How often have we seen the following scenario:

A new person is brought in as chief executive officer of an underperforming financial institution. For a while, he is the toast of the town, considered a miracle worker.

Then, in what seems only a short time, the CEO is out, and the name no longer elicits praise but often brings no recognition at all.

To answer this, one first must ask: What are the intangibles that make a CEO great in the first place?

Sometimes it is an indescribable talent for motivating people like no one else can.

Why can one orchestra conductor stand in front of musicians and wave a baton with little more than mundane results, while another can elicit beautiful music?

In banking as in music, we do have some clues:

The CEO or conductor knows each individual's role so well that he can empathize and help improve the performance of that role.

The leader is such an understanding person that he or she relies more on semi-psychiatric skills in accomplishing goals, listening closely and then exhorting the staff like a coach assuring players "you can do it."

Sometimes it involves caring, like visiting all departments regularly or showing up at the operations center in a sweater on New Year's Eve so employees can see the boss will not be partying that evening while they work.

It also involves acting like the head of a big family-everyone's successes bring the CEO joy and everyone's woes or disappointments bring sadness.

But what makes great CEOs go stale? What happens to rob them of their effectiveness?

Some causes are easy to see:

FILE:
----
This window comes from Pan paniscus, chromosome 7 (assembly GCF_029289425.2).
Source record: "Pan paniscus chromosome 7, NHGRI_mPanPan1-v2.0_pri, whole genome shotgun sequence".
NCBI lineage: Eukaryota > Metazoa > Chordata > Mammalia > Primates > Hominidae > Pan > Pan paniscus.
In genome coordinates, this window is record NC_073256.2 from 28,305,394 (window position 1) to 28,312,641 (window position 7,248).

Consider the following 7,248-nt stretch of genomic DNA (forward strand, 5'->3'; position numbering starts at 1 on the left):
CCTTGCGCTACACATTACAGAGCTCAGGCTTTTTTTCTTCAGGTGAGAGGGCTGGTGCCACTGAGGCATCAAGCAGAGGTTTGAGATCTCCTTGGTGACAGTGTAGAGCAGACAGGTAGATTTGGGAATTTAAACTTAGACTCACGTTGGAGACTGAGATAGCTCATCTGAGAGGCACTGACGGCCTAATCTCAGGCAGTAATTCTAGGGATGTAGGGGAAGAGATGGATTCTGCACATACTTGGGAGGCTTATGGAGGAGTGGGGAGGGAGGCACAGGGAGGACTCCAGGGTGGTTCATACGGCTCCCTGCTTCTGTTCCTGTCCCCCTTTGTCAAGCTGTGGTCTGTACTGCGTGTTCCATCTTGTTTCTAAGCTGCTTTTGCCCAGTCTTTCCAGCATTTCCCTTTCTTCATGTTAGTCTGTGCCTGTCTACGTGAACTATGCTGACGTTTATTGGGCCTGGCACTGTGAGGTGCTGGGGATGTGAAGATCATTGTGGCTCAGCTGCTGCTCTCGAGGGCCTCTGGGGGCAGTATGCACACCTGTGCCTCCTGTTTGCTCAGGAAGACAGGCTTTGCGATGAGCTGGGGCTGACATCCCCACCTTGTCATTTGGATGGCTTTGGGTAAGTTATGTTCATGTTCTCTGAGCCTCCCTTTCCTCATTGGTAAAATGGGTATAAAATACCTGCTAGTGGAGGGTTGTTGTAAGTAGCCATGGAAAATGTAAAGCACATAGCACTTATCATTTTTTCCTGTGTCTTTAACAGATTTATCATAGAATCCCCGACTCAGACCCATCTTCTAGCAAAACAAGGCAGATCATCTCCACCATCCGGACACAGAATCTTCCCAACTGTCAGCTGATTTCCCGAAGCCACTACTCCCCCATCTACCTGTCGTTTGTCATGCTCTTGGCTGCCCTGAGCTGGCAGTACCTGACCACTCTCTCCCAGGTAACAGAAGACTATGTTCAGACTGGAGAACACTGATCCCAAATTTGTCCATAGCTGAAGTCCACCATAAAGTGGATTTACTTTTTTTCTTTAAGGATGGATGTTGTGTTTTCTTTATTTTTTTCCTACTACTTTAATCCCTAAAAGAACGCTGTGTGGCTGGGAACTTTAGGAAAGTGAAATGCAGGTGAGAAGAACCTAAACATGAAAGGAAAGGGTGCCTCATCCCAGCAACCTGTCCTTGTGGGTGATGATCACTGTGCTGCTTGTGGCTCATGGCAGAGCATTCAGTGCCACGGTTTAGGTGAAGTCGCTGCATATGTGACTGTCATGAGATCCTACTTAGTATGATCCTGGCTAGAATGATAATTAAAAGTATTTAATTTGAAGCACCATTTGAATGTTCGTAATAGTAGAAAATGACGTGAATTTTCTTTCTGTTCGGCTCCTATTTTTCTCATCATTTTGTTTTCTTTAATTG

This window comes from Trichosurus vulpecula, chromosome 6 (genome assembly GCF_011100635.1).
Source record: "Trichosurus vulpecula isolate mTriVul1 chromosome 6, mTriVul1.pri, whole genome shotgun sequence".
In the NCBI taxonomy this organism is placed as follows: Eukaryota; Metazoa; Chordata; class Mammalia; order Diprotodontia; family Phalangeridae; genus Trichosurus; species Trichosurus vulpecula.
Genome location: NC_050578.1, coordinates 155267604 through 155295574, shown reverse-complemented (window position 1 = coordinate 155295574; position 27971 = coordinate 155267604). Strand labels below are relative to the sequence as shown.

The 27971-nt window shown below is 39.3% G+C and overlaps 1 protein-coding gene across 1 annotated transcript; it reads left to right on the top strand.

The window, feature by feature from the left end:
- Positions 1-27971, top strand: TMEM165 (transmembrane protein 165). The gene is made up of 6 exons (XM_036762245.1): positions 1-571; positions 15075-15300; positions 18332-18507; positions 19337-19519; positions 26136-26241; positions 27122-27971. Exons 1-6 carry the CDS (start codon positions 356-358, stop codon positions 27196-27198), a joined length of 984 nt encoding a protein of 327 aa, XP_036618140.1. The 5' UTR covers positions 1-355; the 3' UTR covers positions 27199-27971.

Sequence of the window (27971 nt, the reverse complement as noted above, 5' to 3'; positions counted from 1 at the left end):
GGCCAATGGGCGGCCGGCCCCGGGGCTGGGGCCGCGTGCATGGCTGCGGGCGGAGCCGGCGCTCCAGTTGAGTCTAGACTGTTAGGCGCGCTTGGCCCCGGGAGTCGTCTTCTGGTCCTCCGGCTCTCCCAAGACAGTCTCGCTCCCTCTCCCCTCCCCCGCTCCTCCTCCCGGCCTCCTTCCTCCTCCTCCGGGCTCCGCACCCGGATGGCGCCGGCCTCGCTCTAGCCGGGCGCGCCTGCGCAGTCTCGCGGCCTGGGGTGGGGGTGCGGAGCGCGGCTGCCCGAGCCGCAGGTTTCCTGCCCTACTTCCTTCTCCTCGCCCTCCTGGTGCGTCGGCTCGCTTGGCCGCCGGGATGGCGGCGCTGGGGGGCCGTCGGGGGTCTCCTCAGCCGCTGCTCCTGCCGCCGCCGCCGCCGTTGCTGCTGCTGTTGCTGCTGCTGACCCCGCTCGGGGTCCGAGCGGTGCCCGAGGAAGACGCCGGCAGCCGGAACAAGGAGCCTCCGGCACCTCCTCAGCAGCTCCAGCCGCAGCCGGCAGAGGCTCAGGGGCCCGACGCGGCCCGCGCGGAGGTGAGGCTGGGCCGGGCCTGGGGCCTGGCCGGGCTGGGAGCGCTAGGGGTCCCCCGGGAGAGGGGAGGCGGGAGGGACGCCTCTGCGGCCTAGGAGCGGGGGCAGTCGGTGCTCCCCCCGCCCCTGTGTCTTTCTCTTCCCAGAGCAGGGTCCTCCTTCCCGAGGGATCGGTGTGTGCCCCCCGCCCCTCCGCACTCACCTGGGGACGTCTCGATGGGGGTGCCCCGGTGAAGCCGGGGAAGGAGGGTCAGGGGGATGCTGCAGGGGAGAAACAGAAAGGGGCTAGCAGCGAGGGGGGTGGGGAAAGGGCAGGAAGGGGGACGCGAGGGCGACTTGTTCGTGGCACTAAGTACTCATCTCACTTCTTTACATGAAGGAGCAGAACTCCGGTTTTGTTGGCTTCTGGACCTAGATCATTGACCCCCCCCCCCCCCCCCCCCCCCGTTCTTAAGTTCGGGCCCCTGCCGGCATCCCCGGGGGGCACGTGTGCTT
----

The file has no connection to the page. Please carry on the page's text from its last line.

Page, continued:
The ego takes over. Someone who felt as mortal and prone to mistakes as the next while climbing up the corporate ladder now feels infallible.

The CEO develops a new goal that supersedes managing the bank's performance-such as building a reputation as a civic leader or arranging for a son or daughter to be the next CEO.

Getting so worried that he or she will not be remembered and appreciated-and so convinced no one could possibly fill those big shoes- that no suitable management succession plan is developed.

But all too often there is a far simpler reason why the initially successful CEO fades as time passes.

What are some of the other reasons why CEOs are replaced?

Becoming so friendly with staff members and fellow officers over the years that they can't take the harsh steps necessary to fine-tune the bank for today's competitive environment.

Developing too many skeletons in the closet en route to achieving performance goals-like the CEO who has built a bank through acquisitions and along the way made promises to management of the acquired banks that can't be kept without hurting the bank's bottom line.

Sometimes the CEO has made one or two boneheaded decisions that cannot be corrected, no matter how small they may be.

I heard recently of a CEO who, in an effort to cut costs, reduced the salary of a loyal staff member with 30 years experience by $3,000 a year. Once that got on the grapevine, the CEO's effectiveness was compromised, and the board realized that only by dismissing him could morale be restored.

In effect, the next CEO was in the right place at the right time.

But times change and someone who was a hero when cost-cutting or morale rebuilding was the bank's goal can be a dud when the shop has been streamlined and building new business becomes the first priority.

Here is where CEOs must step back and look at themselves in the mirror, no matter what success they have had up to now. Otherwise, they too may become last year's perfect CEO, which in today's environment is as valuable as yesterday's newspaper.

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